Tessa was hooked up to breathing tubes and a pulse oximeter.  Her lungs were not ready yet to be on room air alone and it took the help of a respiratory therapist, high flow oxygen, and tubes shoved down her nose to clean out her lungs to eventually wean her off the breathing tubes a few days later.  I left the room when they were cleaning out her lungs because I knew I couldn’t handle watching it.  As if our little princess hadn’t been through enough yet.  Everything they did worked though.  We watched the pulse ox as they finally took off the breathing tubes and we witnessed our little fighter get stronger by the hour as she breathed on her own into the next day.  She needed to be on room air completely unassisted for at least twelve hours and they would spot check her from time to time.  Every time they came in to do her check, Dan and I were our own little cheering section.

On our fourth day in the hospital, we were discharged. We would finally take Tessa home with us.  The test result was still unknown, and we wouldn’t find out for another week.

Exactly one week after we welcomed Tessa, I received the phone call stating that the results were in and we needed to meet with our doctor that afternoon.  This was it.  This is the call that would determine our future.  My nerves were out of control and I wanted to throw up all day.  Dan and I both stayed as busy as we could through the day until it came time to drive to the doctor’s office.  With a glimmer of hope still out there, I tried to stay as optimistic as I could. Although, I think it was more wishful thinking because in my head I already knew what the result was going to be and I didn’t want to finally confront it. “The test result came back positive,”  she said.

It was officially the hardest day of our lives.  I had a week to prepare myself for this, but let me tell you—you can’t prepare yourself for that kind of news even though I knew the likelihood of the outcome.  I just kept looking at my baby and telling her how much I loved her.  I showered her with kisses, I held her tight, I promised her that I would always love her and that I would give her every opportunity in the world.  We promised her that we would never let her down.  I was overwhelmed, grief stricken and drowning in my emotions.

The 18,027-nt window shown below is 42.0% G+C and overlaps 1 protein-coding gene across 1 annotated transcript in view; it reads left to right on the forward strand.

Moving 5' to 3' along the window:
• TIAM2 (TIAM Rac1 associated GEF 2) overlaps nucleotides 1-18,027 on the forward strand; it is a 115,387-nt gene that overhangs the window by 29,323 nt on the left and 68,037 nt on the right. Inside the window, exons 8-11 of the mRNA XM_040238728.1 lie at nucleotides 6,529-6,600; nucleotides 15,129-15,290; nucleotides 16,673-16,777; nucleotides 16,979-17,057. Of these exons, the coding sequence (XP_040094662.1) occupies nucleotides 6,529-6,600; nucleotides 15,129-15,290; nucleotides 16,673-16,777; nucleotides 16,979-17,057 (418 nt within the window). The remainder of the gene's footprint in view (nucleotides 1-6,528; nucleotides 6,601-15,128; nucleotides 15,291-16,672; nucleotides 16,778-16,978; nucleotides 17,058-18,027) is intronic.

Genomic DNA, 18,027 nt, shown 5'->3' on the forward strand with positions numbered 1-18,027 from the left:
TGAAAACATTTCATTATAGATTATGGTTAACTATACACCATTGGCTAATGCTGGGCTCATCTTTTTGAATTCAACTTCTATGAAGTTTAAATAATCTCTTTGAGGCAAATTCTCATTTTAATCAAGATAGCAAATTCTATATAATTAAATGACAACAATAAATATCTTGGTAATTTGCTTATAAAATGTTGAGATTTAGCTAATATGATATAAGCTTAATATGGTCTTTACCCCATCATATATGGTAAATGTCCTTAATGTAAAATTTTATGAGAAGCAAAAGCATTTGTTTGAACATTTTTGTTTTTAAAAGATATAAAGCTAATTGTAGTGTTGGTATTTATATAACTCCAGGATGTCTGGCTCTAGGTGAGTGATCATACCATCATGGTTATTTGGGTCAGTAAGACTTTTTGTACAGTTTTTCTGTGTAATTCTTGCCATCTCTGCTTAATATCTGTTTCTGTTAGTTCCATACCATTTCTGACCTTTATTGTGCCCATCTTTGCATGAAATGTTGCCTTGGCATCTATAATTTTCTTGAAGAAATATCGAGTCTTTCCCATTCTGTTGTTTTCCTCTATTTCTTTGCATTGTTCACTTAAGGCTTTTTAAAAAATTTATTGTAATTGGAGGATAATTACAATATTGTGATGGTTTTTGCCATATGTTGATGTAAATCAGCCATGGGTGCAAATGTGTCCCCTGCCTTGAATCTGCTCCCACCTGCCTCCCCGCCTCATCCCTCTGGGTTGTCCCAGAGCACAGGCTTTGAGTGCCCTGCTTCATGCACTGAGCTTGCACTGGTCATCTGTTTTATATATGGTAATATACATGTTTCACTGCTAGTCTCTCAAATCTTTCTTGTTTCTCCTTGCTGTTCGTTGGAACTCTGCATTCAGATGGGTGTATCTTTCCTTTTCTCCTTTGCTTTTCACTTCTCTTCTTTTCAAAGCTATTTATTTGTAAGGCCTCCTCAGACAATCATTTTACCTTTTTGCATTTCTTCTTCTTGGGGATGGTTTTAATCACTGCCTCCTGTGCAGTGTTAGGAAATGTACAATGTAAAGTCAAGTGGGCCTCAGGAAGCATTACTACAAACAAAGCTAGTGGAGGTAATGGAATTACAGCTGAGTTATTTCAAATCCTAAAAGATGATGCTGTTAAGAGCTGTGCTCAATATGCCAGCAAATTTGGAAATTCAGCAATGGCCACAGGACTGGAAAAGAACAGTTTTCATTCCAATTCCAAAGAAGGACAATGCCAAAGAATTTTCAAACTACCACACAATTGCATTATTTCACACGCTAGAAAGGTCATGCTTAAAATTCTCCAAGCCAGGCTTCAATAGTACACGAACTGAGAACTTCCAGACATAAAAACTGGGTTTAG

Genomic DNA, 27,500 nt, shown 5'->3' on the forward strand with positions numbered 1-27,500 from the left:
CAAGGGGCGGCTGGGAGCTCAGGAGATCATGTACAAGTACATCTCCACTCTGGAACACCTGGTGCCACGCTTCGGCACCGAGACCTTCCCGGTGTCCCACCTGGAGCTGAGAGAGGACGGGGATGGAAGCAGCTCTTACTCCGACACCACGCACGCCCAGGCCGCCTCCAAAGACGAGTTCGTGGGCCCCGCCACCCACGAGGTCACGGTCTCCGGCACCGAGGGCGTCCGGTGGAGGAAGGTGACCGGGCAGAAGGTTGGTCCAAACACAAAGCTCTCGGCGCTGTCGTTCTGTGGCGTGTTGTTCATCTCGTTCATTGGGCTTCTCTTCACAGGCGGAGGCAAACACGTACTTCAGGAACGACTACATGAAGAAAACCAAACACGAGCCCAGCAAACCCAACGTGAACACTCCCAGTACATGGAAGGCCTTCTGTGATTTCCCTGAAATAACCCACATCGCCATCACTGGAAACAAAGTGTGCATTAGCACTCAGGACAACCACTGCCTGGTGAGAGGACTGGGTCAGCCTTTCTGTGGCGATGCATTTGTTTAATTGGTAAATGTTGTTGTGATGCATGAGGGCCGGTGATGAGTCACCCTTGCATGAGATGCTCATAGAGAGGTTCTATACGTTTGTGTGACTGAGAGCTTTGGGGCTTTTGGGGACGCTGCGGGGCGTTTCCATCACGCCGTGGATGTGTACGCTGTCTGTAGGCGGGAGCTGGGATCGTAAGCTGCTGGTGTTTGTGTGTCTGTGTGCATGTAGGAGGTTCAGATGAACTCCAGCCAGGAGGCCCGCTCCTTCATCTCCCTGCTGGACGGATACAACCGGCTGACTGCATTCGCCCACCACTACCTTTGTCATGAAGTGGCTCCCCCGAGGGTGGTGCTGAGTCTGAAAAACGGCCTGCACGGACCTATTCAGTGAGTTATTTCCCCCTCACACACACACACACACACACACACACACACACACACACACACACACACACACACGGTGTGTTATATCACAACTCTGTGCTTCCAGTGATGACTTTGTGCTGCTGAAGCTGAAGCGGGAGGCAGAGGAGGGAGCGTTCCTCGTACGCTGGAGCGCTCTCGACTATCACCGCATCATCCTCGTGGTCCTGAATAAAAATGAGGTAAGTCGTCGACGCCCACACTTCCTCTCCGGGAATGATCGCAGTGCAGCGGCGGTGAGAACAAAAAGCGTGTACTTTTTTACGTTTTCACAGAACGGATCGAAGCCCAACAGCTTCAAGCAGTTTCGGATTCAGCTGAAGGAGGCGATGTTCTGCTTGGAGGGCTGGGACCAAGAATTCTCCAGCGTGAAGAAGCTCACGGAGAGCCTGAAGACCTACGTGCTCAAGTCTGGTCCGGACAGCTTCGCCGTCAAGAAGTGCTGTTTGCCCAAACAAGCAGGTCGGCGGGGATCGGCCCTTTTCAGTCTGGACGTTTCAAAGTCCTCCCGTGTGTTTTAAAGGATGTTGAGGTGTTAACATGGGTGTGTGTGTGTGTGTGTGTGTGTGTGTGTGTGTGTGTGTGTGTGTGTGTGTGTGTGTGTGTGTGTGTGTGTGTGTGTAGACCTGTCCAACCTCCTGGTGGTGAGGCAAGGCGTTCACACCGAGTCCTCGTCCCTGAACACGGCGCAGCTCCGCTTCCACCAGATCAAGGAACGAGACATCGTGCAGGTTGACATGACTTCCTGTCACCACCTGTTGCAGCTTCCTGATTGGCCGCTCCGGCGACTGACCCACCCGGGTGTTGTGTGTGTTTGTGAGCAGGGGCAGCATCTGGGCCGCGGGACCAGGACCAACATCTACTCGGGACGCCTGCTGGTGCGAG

Then I remembered.  Casin.  How would we ever tell Casin.  He was so excited to be a big brother.  How could we hold it together around him long enough to mask how we were feeling?  One of the greater moments was watching Casin hold his baby sister for the first time.  He looked at her without judgment and held her and kissed her so many times on the forehead and loved her with all he had.  It was such a beautiful time.  Watching him become a big brother was so reassuring at a time when we thought our world was crumbling.  God is good…real good.  He looked at her the way I should have been from the moment I learned about her Down Syndrome.  His face was beaming with pride!

Hearing that it would get easier in time seemed so out of reach.  Getting over the lingering pain took time.  The heartache exists only faintly on bad days.  Once we were settled, we realized the love we had for this little girl was greater than anything we had ever experienced.

From that day forward, I dedicated my life to Tessa.  The guilt slowly left and each passing day that was filled with worry and sadness faded like bruises over time.  I mourned for the child I was supposed to have until I understood that Tessa is the child I was supposed to have.

I recalled how I handled myself after she was born and after her diagnosis.  Although everyone said, “it’s normal,”  and “explore your feelings,” I felt terrible.  Because I didn’t know.  I had no idea my life would change for the better.  I didn’t know how my heart would swell when I would look at her or how her smile would make me cry.  I didn’t know her milestones would teach me how to appreciate the beauty in each day.  I didn’t know because I knew nothing about Down syndrome.

I don’t regret the road to getting “there.”  If we ignored every emotion along the way, we would have never made it.